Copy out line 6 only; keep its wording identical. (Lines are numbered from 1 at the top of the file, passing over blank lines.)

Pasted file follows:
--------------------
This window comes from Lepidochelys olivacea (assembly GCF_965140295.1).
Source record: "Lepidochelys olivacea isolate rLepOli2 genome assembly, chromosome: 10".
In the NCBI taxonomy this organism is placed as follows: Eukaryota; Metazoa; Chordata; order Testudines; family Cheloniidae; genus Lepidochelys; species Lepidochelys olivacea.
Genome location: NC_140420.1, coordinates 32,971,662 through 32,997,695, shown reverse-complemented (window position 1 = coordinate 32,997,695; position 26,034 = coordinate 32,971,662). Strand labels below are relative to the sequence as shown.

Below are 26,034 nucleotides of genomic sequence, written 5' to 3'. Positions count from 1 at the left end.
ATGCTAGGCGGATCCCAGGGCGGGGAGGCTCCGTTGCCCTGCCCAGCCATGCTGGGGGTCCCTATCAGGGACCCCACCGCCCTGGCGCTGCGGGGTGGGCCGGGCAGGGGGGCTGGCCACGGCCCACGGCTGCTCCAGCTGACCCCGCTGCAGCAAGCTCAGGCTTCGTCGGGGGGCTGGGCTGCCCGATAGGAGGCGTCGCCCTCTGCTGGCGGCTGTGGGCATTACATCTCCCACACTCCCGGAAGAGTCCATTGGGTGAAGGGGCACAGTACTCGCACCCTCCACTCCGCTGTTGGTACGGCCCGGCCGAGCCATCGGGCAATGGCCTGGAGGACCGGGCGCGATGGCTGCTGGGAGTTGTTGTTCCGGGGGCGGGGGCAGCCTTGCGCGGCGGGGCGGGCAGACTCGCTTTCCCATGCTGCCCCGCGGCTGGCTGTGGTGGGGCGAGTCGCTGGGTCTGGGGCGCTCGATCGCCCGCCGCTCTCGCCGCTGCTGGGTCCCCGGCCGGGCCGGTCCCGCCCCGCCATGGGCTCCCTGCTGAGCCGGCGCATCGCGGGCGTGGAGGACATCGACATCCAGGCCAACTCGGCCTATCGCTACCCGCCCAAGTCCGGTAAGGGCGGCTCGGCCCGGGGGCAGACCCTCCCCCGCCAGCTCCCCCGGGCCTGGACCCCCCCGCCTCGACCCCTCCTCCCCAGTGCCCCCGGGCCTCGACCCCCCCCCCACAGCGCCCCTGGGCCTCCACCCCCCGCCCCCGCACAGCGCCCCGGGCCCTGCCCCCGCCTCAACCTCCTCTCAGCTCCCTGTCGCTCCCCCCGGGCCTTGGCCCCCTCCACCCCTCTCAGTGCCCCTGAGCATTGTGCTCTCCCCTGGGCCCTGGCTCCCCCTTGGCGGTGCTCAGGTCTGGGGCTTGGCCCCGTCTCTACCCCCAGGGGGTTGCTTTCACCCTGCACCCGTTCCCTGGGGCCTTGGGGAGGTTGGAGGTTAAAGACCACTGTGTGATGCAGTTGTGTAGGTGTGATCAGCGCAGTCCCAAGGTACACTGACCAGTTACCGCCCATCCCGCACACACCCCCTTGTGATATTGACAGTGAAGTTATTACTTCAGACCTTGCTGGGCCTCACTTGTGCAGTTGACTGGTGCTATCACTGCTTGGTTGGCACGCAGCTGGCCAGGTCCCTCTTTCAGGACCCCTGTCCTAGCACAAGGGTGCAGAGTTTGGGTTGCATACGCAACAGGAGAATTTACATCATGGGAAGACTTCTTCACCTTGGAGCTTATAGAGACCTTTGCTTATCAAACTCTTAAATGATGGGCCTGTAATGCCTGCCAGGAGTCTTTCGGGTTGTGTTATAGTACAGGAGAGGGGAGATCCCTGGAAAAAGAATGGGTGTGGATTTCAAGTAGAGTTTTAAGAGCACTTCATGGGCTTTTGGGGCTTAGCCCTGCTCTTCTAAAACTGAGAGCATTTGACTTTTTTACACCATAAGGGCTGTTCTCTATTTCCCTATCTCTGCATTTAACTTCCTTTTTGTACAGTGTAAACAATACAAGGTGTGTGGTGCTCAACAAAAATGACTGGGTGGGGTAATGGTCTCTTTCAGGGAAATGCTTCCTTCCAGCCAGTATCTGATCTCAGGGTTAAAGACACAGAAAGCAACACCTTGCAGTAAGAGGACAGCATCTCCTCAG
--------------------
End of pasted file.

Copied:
ATGCTAGGCGGATCCCAGGGCGGGGAGGCTCCGTTGCCCTGCCCAGCCATGCTGGGGGTCCCTATCAGGGACCCCACCGCCCTGGCGCTGCGGGGTGGGCCGGGCAGGGGGGCTGGCCACGGCCCACGGCTGCTCCAGCTGACCCCGCTGCAGCAAGCTCAGGCTTCGTCGGGGGGCTGGGCTGCCCGATAGGAGGCGTCGCCCTCTGCTGGCGGCTGTGGGCATTACATCTCCCACACTCCCGGAAGAGTCCATTGGGTGAAGGGGCACAGTACTCGCACCCTCCACTCCGCTGTTGGTACGGCCCGGCCGAGCCATCGGGCAATGGCCTGGAGGACCGGGCGCGATGGCTGCTGGGAGTTGTTGTTCCGGGGGCGGGGGCAGCCTTGCGCGGCGGGGCGGGCAGACTCGCTTTCCCATGCTGCCCCGCGGCTGGCTGTGGTGGGGCGAGTCGCTGGGTCTGGGGCGCTCGATCGCCCGCCGCTCTCGCCGCTGCTGGGTCCCCGGCCGGGCCGGTCCCGCCCCGCCATGGGCTCCCTGCTGAGCCGGCGCATCGCGGGCGTGGAGGACATCGACATCCAGGCCAACTCGGCCTATCGCTACCCGCCCAAGTCCGGTAAGGGCGGCTCGGCCCGGGGGCAGACCCTCCCCCGCCAGCTCCCCCGGGCCTGGACCCCCCCGCCTCGACCCCTCCTCCCCAGTGCCCCCGGGCCTCGACCCCCCCCCCACAGCGCCCCTGGGCCTCCACCCCCCGCCCCCGCACAGCGCCCCGGGCCCTGCCCCCGCCTCAACCTCCTCTCAGCTCCCTGTCGCTCCCCCCGGGCCTTGGCCCCCTCCACCCCTCTCAGTGCCCCTGAGCATTGTGCTCTCCCCTGGGCCCTGGCTCCCCCTTGGCGGTGCTCAGGTCTGGGGCTTGGCCCCGTCTCTACCCCCAGGGGGTTGCTTTCACCCTGCACCCGTTCCCTGGGGCCTTGGGGAGGTTGGAGGTTAAAGACCACTGTGTGATGCAGTTGTGTAGGTGTGATCAGCGCAGTCCCAAGGTACACTGACCAGTTACCGCCCATCCCGCACACACCCCCTTGTGATATTGACAGTGAAGTTATTACTTCAGACCTTGCTGGGCCTCACTTGTGCAGTTGACTGGTGCTATCACTGCTTGGTTGGCACGCAGCTGGCCAGGTCCCTCTTTCAGGACCCCTGTCCTAGCACAAGGGTGCAGAGTTTGGGTTGCATACGCAACAGGAGAATTTACATCATGGGAAGACTTCTTCACCTTGGAGCTTATAGAGACCTTTGCTTATCAAACTCTTAAATGATGGGCCTGTAATGCCTGCCAGGAGTCTTTCGGGTTGTGTTATAGTACAGGAGAGGGGAGATCCCTGGAAAAAGAATGGGTGTGGATTTCAAGTAGAGTTTTAAGAGCACTTCATGGGCTTTTGGGGCTTAGCCCTGCTCTTCTAAAACTGAGAGCATTTGACTTTTTTACACCATAAGGGCTGTTCTCTATTTCCCTATCTCTGCATTTAACTTCCTTTTTGTACAGTGTAAACAATACAAGGTGTGTGGTGCTCAACAAAAATGACTGGGTGGGGTAATGGTCTCTTTCAGGGAAATGCTTCCTTCCAGCCAGTATCTGATCTCAGGGTTAAAGACACAGAAAGCAACACCTTGCAGTAAGAGGACAGCATCTCCTCAG